- Check Seesaw (her class app that she talks to her teacher through) for assignments from her teacher
- Write a journal entry
- Brush Teeth
- Brush Hair
With these set lists, she knows how her day will start and end. The control over her day comes in the middle, and we call it Pick-a-Stick School. My partner and I discussed the activities that we should have her do to emphasize the learning that she was already doing at school, and I wrote them on jumbo craft sticks left over from our wedding. These are the ones that she didn’t get to today, below.
From the end of her morning routine (roughly when my standup starts — at least today, she slept in a bit) to the end of the work day, she picks a stick out of a vase, does the activity, picks another activity, does it, etc. Some of these are activities that her incredible school district sent home, some are activities we know she’d like, or that we already had to keep her fresh over summer break. The colored ends mean that they are a category of an activity (physical activity is maroon, art is blue) and she can only pick 1-2 of those in a day. Some of these have time limits on them (sewing for example, because she still needs my supervision for that, and as you know, I still have a job to do), others are for her to do until she is done. One that is not shown here is to check in with her teacher on her app, if she hasn’t done so with one of her other activities already.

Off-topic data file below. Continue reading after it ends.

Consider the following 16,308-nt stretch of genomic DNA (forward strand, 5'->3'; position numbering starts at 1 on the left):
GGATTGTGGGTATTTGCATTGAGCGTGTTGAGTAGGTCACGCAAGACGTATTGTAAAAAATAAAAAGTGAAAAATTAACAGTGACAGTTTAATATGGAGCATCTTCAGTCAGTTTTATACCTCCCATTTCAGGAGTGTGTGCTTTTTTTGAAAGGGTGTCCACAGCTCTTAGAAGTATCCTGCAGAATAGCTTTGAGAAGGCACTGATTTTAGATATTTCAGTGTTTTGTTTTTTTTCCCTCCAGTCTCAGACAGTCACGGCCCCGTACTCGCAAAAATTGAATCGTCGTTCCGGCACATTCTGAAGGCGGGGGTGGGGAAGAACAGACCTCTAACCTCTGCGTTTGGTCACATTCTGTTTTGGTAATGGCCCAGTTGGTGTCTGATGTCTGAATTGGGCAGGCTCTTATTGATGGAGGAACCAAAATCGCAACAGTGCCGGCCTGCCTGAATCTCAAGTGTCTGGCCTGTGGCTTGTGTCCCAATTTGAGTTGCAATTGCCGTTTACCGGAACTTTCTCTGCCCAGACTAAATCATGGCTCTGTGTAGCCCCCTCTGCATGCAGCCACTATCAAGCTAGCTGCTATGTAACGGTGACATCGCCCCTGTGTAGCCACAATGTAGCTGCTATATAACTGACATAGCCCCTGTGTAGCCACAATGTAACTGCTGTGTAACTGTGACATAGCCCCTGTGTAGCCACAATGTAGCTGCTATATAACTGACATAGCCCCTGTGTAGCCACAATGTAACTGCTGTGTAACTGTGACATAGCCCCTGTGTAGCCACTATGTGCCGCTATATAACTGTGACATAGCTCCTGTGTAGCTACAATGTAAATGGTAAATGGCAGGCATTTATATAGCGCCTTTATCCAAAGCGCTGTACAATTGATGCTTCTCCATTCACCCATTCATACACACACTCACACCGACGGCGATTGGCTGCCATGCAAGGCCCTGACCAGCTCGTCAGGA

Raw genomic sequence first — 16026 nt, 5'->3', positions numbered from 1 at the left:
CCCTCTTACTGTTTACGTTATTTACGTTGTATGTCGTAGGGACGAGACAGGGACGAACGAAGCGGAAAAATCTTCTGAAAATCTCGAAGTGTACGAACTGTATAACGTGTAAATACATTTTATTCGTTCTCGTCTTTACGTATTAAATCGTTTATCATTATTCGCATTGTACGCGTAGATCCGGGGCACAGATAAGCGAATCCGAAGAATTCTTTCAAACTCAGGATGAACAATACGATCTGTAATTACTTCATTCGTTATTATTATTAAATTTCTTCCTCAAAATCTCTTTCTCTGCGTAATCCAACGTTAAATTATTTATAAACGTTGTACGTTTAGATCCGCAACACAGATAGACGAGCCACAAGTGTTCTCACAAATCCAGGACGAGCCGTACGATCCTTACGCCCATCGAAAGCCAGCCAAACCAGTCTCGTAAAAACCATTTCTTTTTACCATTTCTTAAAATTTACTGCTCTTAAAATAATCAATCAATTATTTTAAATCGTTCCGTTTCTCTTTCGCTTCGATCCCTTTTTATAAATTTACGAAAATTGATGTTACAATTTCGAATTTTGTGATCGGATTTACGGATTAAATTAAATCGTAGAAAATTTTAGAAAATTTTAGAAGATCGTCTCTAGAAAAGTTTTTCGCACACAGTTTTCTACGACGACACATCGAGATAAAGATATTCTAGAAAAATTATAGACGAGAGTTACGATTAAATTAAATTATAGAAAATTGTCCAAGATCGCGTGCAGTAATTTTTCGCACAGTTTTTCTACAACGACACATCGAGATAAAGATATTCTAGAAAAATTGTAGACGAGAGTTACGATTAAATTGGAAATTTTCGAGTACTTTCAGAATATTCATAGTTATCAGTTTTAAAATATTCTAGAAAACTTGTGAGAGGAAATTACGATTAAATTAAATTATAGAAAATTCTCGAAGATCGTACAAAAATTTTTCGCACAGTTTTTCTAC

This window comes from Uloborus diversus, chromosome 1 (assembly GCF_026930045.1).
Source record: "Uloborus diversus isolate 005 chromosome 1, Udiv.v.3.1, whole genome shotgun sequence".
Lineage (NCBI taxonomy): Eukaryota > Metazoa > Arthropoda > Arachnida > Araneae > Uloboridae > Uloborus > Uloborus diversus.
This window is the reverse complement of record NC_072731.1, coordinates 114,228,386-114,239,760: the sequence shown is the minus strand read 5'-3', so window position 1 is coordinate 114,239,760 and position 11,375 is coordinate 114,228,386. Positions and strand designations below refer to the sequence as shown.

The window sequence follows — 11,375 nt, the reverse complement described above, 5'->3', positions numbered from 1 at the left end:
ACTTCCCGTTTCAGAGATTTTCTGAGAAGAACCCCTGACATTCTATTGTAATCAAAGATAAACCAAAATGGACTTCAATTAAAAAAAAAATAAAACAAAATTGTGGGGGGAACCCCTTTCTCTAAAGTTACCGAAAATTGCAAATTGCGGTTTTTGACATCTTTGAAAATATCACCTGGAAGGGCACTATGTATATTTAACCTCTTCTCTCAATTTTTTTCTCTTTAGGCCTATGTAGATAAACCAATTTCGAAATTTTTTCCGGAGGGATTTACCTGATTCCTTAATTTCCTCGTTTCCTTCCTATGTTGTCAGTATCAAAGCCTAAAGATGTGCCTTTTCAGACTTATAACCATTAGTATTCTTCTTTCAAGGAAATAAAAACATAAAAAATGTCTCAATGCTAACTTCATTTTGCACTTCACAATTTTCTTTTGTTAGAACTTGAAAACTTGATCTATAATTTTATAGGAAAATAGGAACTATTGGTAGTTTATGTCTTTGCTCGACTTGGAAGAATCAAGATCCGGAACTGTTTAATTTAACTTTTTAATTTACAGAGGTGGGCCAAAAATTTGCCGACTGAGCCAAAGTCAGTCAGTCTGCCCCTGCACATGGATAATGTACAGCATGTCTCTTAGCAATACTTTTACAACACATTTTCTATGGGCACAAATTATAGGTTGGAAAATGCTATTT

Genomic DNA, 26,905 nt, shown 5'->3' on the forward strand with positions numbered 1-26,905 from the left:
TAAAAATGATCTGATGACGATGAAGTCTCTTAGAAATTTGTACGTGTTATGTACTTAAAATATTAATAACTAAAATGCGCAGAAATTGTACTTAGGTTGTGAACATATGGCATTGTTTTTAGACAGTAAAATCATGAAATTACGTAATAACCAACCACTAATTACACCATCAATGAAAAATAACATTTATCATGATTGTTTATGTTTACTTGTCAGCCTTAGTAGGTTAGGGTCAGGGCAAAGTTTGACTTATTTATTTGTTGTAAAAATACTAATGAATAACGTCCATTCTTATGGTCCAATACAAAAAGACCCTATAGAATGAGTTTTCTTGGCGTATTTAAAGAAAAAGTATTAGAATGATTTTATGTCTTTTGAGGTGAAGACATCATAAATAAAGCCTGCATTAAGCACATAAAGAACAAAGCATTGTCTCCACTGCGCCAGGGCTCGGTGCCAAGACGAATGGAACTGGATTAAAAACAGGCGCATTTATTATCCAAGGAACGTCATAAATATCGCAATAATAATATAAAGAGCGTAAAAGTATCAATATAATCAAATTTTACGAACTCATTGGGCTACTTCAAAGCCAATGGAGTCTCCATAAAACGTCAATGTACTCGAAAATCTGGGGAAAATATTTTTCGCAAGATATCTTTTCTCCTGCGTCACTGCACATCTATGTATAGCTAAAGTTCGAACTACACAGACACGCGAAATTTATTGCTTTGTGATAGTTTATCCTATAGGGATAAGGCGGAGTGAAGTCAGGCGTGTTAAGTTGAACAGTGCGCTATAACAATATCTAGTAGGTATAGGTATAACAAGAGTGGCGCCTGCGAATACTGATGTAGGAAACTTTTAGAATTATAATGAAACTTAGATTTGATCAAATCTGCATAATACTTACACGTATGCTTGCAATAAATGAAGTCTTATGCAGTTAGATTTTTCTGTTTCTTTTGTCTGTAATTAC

Everything she needs is in this corner, or very close by. In the picture below, you can see the vase with stick activities, the charts from her school, and a bowl with markers, pencils, colored pencils, a glue stick, and math/language arts packets I put together from Teachers Pay Teachers and Education.com.